Animals in these parks have adapted: they are not nervous of vehicles, it seems. Various animals this morning – other rhinos, many impala, warthogs, another giraffe and wildebeest, just walked calmly past, or even seemed to pose for a photo at the roadside. But, make no mistake, these are still WILD animals and best treated with much respect. Mike is an old hand in the bush and knows how to behave with his car. “With a white rhino, you keep the engine running. Look, you can see the mother is listening. See her ears swivelling to us. She is listening but they have very poor sight. If you stop the engine it alarms them. And we might need to drive away rather fast anyway!”

We drove quietly and slowly through the park for four or five hours. There were colourful birds, a lot of droppings of various large animals and always the chance of spotting wildlife. The bush is thick now and very green so the animals are scattered. In the dry season they will be found more easily round water holes. Now they are dispersed and it makes animal spotting more enjoyable. The chance element is most satisfying, especially when you do have encounters, as we did today.


It has been a grand expedition. We came home to Kloof, the heat rising now to as much as 33 degrees (a temperature at which I just come to life while most white people wilt!). It was a three hour drive back. I got home to an email about work in Wisconsin, rounding off a great two days! It means income again. This trip is on savings entirely.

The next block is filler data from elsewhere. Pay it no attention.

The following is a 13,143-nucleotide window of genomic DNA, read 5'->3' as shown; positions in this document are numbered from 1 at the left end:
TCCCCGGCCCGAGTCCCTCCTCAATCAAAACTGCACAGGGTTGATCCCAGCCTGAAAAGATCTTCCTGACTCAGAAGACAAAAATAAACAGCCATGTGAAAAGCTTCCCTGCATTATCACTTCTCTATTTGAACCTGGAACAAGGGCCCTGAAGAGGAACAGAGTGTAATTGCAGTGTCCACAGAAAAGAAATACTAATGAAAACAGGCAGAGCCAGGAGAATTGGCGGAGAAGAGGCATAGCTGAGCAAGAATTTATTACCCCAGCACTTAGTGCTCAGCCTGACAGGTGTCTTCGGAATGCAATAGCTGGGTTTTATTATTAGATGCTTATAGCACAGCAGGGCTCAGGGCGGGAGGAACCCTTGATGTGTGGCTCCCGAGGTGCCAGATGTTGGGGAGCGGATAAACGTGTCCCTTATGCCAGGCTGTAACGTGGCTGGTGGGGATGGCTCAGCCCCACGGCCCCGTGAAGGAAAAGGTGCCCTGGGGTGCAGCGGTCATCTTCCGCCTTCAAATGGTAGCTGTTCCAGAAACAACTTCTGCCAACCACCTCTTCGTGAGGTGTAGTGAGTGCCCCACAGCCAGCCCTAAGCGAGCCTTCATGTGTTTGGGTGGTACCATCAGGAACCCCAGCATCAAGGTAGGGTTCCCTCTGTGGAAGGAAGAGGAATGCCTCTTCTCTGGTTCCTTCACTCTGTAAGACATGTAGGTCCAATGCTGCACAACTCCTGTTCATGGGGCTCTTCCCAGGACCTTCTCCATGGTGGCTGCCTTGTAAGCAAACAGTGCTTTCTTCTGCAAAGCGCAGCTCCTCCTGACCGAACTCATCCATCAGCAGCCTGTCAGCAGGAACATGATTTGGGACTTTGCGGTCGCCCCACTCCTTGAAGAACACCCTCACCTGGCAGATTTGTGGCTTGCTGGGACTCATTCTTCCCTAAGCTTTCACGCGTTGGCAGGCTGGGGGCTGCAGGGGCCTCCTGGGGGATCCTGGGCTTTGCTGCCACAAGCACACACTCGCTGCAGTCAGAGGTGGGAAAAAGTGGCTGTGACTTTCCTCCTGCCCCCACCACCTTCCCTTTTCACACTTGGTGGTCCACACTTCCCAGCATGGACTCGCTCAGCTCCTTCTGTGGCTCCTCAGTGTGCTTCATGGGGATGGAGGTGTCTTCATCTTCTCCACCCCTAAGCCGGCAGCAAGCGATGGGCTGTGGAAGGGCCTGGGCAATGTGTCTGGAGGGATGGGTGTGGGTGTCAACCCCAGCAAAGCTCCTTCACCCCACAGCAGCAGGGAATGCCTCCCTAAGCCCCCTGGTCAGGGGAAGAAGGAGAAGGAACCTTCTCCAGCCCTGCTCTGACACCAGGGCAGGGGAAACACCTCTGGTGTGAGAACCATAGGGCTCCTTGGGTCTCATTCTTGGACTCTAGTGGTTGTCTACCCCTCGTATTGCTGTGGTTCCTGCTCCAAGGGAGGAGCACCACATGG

The BMW place, though, doesn’t seem very quick. I phoned this afternoon to be told they were ‘still working on it..’ They have cleaned the carbs, are now cleaning out the tank and found that there was no air filter fitted at all. Well, I am happy to have it given the once over. With my technical abilities, I prefer to pay someone who knows to check it out. What’s more, if I am now to get a project in USA I will have income instead of savings to pay for my future travels. I just hope I don’t need to get to the USA too soon. I have relaxed into this trip and don’t want to end it soon. It could be that I have to fly from here to Boston and back again. But I want to travel another five or six weeks at least. Oh dear, the problems of the lucky (although… ‘I make my own luck!’). Maybe my bike will be fixed tomorrow and I can set off again on thursday. meanwhile, I am very comfortably housed and generously looked after by good friends.